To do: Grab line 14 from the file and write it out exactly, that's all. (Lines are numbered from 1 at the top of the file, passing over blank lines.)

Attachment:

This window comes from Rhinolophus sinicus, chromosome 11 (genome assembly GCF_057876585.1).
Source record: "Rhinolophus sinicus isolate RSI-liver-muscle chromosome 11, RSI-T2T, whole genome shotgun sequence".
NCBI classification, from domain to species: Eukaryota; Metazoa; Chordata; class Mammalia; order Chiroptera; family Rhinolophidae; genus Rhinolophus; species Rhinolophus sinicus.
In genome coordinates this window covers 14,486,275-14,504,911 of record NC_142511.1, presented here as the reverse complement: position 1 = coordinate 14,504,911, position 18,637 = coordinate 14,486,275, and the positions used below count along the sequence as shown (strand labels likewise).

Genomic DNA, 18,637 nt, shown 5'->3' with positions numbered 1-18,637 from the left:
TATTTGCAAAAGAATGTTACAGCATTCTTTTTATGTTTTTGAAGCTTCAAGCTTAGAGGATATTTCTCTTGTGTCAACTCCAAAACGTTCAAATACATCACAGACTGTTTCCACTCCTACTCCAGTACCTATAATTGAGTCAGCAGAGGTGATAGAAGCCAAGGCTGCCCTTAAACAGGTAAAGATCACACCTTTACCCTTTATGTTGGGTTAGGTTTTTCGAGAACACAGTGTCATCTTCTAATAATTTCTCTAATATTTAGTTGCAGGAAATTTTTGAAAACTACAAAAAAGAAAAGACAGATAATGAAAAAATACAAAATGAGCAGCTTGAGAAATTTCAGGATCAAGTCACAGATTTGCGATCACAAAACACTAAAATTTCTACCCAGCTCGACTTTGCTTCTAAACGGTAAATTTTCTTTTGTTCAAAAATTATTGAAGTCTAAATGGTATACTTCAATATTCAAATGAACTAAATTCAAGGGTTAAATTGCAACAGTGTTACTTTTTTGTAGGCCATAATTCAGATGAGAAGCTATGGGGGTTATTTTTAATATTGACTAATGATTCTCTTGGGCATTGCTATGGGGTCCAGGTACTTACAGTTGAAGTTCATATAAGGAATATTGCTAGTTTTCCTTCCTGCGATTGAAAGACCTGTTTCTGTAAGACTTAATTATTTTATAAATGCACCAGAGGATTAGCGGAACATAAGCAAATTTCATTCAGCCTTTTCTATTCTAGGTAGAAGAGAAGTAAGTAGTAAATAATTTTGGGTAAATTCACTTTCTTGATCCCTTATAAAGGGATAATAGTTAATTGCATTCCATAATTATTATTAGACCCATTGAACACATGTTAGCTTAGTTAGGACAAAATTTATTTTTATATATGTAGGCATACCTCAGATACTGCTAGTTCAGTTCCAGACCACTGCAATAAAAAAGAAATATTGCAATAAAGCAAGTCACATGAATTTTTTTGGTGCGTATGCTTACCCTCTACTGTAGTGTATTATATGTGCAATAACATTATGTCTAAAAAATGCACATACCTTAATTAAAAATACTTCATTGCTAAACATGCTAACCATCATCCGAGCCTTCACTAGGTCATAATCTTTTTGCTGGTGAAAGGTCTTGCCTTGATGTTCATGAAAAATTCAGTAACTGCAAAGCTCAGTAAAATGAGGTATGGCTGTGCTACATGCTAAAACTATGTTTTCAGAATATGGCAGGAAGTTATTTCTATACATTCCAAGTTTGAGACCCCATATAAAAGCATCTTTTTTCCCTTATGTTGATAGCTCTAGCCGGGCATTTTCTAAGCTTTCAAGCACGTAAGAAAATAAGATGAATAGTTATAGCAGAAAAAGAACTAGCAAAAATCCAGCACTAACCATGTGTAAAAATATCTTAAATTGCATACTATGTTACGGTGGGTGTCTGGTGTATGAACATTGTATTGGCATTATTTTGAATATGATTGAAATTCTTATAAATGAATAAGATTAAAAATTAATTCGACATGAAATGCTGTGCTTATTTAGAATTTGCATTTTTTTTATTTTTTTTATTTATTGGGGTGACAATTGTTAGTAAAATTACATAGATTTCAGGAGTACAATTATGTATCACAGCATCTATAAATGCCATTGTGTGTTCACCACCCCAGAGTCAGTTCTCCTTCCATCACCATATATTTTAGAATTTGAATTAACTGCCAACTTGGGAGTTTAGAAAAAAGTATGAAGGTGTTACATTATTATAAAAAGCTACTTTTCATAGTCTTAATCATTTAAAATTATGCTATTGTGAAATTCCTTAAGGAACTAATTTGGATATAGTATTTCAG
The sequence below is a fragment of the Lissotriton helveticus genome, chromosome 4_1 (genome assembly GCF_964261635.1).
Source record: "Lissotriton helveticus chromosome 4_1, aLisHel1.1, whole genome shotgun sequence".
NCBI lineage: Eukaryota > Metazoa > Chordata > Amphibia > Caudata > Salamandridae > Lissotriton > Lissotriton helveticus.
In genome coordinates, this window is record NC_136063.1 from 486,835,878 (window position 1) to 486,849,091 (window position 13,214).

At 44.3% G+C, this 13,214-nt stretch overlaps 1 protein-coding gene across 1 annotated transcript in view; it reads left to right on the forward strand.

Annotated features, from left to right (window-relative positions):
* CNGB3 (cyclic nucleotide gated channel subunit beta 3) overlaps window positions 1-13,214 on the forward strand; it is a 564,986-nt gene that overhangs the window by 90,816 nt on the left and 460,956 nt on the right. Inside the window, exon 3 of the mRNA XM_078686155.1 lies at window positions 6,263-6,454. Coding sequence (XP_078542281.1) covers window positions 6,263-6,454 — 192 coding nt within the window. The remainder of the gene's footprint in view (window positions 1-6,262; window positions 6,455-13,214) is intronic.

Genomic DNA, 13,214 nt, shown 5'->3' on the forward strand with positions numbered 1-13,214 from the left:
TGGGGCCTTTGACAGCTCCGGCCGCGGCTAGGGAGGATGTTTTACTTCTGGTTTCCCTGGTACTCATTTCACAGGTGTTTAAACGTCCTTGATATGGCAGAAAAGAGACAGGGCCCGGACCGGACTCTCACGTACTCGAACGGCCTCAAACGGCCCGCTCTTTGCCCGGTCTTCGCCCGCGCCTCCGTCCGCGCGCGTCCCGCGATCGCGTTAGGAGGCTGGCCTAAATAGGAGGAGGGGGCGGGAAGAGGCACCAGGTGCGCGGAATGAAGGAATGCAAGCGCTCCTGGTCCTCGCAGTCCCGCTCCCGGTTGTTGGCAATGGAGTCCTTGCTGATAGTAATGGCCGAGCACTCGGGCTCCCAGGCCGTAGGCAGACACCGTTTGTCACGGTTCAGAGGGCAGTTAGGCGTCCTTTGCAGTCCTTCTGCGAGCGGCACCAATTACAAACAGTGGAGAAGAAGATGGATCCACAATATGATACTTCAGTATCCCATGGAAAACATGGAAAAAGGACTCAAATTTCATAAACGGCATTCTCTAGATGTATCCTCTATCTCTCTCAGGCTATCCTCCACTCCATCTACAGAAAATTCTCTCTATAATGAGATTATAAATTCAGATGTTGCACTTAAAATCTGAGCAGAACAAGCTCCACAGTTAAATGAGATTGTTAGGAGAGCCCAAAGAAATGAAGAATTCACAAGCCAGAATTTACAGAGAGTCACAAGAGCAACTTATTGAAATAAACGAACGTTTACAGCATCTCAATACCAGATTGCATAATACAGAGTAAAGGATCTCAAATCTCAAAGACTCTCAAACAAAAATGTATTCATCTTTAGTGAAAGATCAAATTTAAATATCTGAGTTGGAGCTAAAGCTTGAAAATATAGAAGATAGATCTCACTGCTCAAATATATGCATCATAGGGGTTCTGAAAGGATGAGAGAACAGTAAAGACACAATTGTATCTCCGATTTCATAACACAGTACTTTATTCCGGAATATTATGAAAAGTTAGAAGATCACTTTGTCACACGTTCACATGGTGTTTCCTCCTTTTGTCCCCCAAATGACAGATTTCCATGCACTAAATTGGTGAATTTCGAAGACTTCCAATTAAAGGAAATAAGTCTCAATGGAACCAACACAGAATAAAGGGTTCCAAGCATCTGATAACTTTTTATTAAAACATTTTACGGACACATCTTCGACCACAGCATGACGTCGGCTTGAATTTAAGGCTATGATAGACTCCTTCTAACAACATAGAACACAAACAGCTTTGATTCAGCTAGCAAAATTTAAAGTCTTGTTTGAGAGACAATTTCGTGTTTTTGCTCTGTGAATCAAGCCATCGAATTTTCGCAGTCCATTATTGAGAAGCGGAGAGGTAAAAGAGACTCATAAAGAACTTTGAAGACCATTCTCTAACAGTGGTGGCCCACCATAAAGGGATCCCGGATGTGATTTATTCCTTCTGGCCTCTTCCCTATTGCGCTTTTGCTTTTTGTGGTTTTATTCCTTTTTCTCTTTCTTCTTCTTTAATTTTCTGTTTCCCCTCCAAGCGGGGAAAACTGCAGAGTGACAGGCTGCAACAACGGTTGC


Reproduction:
Genomic DNA, 13,214 nt, shown 5'->3' on the forward strand with positions numbered 1-13,214 from the left: